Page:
Negotiating Peace

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If there is a negotiation, something will have to be negotiated ultimately. But sometimes, the negotiating process itself becomes a strategy and thereby often a war by another means. We have the Naga peace talks in mind when we speculate this. Nearly a decade and a half after the process began in 1997 there is still no tangible result. Although the participants claim the talks are making good headway, so far the claims have proven to have little substance. A few days ago however, a newly launched Guwahati based English daily claimed that a solution was close at hand and under the proposal Nagaland would be given what was described as a “supra-state” status. Although the term is rather ambiguous and the picture sketched is still not too distinct, this seems like a state within a state and the tag “supra-state” is its euphemism. The blueprint concedes little extra to what the state of Nagaland already has. It seems more like a change of nomenclatures for already existing institutions. The Nagaland Armed Police,
NAP, thereby could become the Naga Army, the Nagaland Assembly likewise could be renamed as Tatar Hoho (Naga Parliament) etc. For the fine prints of what is purported to be the blueprint very much makes it certain that although grander names are accorded, in terms of powers they would be allowed to exercise, these institutions very much would be as they are under the present dispensation. As for instance, the functions and powers of the Naga Army, if the report is to be believed, would be restricted to internal defence and security only. The Indian police system very much handles this problem already. The only exceptions in this regard would perhaps be in terms of conceding to certain token symbolisms for Nagaland, such as a separate flag.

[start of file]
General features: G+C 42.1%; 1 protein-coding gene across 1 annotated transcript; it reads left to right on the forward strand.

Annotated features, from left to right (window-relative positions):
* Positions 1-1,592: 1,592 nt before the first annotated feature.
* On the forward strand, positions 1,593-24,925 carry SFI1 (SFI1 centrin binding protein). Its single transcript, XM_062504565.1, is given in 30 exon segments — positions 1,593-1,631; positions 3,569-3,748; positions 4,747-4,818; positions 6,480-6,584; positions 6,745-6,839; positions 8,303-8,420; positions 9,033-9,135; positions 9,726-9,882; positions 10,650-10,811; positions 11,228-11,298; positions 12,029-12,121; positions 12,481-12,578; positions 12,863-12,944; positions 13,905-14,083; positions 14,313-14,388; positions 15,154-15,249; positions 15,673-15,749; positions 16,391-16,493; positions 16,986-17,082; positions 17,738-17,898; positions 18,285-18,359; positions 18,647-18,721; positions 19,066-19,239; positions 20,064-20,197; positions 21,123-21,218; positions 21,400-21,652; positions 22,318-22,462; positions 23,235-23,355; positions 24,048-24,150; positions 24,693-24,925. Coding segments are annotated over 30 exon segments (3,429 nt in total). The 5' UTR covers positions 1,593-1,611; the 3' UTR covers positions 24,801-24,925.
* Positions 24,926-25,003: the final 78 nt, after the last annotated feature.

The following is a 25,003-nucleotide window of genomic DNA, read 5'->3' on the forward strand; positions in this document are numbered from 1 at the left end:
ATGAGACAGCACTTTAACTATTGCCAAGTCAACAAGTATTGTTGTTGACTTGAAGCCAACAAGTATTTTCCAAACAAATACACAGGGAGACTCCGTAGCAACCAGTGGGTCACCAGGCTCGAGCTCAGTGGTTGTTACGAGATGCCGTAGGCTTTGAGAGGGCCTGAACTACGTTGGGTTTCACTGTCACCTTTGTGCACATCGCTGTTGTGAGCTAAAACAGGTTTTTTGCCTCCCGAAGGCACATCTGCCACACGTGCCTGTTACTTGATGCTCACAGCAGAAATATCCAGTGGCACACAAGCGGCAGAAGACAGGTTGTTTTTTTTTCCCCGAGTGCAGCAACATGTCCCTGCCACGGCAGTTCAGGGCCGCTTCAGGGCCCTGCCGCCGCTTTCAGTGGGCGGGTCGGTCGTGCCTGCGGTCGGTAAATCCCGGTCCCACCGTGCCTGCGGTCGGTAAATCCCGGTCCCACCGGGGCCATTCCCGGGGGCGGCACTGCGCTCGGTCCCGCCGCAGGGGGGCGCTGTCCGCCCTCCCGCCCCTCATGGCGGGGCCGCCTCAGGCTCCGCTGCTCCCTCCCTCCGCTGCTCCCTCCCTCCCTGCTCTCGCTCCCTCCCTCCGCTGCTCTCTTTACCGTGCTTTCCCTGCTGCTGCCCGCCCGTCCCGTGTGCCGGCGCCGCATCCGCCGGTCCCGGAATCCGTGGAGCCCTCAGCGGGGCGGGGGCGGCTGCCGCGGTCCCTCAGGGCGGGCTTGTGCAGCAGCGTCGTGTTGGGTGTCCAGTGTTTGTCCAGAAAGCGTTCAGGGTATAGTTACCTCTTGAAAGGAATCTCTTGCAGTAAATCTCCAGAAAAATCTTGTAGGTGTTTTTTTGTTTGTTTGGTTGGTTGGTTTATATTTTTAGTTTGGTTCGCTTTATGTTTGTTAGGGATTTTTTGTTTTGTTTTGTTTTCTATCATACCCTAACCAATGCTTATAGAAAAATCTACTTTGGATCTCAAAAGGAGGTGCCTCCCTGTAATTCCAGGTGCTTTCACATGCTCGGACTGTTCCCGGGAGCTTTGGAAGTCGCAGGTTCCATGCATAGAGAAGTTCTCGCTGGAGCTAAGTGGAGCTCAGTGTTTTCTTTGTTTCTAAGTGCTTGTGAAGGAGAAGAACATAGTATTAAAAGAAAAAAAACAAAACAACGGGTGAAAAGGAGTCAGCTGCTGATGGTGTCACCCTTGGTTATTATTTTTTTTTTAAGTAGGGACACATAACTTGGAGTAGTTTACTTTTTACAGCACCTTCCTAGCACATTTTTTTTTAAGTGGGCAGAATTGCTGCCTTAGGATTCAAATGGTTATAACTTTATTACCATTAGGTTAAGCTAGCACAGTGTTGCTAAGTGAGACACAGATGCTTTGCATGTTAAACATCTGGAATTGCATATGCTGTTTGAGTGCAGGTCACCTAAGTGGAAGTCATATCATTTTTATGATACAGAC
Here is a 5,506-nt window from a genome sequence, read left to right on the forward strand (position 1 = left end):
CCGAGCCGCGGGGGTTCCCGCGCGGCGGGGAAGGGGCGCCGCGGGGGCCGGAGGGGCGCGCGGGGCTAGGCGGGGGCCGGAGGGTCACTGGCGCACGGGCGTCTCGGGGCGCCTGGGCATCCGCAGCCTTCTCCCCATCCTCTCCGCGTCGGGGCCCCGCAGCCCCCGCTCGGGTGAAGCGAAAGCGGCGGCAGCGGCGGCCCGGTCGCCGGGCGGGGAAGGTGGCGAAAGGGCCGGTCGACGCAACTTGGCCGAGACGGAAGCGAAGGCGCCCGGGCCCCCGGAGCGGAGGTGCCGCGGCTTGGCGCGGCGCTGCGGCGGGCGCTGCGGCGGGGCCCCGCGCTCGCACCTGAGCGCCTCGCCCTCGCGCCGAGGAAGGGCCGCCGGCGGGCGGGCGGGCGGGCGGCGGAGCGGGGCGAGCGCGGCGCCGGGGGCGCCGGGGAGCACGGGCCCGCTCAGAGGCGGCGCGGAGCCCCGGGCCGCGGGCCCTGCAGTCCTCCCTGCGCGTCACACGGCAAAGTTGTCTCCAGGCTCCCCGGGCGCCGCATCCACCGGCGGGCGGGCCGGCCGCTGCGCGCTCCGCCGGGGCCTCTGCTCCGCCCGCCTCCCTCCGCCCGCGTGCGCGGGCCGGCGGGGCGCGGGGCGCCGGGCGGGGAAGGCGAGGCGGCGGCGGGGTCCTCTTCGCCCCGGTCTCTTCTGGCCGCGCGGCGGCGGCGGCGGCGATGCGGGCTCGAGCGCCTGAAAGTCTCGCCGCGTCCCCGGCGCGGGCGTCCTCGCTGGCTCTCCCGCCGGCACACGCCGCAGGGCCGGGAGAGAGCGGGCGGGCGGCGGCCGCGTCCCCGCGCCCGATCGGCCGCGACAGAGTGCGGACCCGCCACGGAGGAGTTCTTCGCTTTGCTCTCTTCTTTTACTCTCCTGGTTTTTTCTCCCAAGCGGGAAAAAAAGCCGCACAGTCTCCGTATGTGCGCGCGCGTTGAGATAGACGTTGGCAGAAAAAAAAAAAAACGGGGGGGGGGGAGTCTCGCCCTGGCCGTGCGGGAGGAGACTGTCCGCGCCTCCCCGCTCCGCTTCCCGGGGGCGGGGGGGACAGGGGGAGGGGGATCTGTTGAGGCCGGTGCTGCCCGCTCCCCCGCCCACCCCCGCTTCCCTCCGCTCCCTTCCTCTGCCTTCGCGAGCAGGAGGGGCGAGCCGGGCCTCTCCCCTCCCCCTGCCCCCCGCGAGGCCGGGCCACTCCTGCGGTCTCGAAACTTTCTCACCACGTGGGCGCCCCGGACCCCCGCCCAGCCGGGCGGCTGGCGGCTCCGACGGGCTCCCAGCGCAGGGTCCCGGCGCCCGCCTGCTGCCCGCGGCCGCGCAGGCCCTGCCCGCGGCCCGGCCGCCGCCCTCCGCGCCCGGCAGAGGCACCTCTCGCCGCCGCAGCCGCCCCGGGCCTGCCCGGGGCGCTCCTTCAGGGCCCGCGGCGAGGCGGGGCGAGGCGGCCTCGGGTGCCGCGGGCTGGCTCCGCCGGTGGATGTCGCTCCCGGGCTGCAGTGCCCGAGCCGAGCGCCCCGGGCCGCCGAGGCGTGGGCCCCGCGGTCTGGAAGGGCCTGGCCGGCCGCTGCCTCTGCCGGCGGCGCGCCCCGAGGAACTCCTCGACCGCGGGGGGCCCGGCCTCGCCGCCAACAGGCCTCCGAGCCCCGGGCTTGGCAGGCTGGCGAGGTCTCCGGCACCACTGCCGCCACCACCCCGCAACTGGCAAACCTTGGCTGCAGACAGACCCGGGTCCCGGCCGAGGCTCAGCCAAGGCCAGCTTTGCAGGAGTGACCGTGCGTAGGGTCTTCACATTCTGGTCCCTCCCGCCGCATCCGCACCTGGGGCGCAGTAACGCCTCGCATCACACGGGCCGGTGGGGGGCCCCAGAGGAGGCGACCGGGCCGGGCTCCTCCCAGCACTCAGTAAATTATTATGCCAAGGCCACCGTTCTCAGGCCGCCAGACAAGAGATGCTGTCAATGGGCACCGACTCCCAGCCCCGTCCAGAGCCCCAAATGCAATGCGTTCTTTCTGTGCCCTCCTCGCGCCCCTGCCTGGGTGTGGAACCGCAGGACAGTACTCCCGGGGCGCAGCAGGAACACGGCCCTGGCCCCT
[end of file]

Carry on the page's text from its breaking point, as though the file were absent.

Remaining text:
Under the circumstance, the only problem area in executing such a proposal, if at all it comes to be agreed upon, would be the territory question. This too is nothing new. The core of the leadership of the Naga underground group NSCN(IM), which is in negotiation with the Government of India, are from Manipur, and it is impossible to imagine a situation in which they would agree to settle the issue on concessions made to the state of Nagaland alone. They would most certainly be pushing to have the agreement predicated on the formation of a Greater Nagaland, or Nagalim as they have called this unified territory of what supposed constitutes the ancestral Naga homeland. The nature of the stumbling blocks before this project needs not be further elaborated, at least not in the Northeast, and in particular Manipur. Even the creation of a new district by demarcating and upgrading the Kuki dominated region of Sadar Hills, as we are witnessing today, has been the cause of so much distress in Manipur, threatening to return the state to the nightmares of the 1990s when a bloody ethnic feuds broke out between the Nagas and Kukis precisely on the issue of territory. Similarly, in 2001, Imphal valley literally went up in flames even at the hint that the Government of India was recognizing this Naga homeland, and thereby threatening the territorial integrity of Manipur. In Arunachal Pradesh and Assam, which too would have to compromise their territories if and when a greater Nagaland is recognised, sentiments are unlikely to remain calm.

Under the circumstance, much as we would also like to see a solution to the Naga peace talks, we cannot help being pessimistic that a solution can be close at hand. This is unless major shifts in stances by the negotiating parties become a reality. Such a shift, at least at the moment seems too much to expect. India will never agree to dismember itself to accommodate the Naga demand for sovereignty, perhaps not even as a vassal state like Bhutan. Without this concession, it is also unlikely the Naga leaders would be willing to put their signatures on any agreement. In other words, unless an agreement is reached for a non-territorial solution which lays more emphasis on cultural and ethnic identity preservation, such as the much cited Sami Parliament for the Sami people in Scandinavia, or the Gurudwara as the identity binding sinew for the Sikhs, we cannot foresee any headway in the present Naga peace process just as yet.

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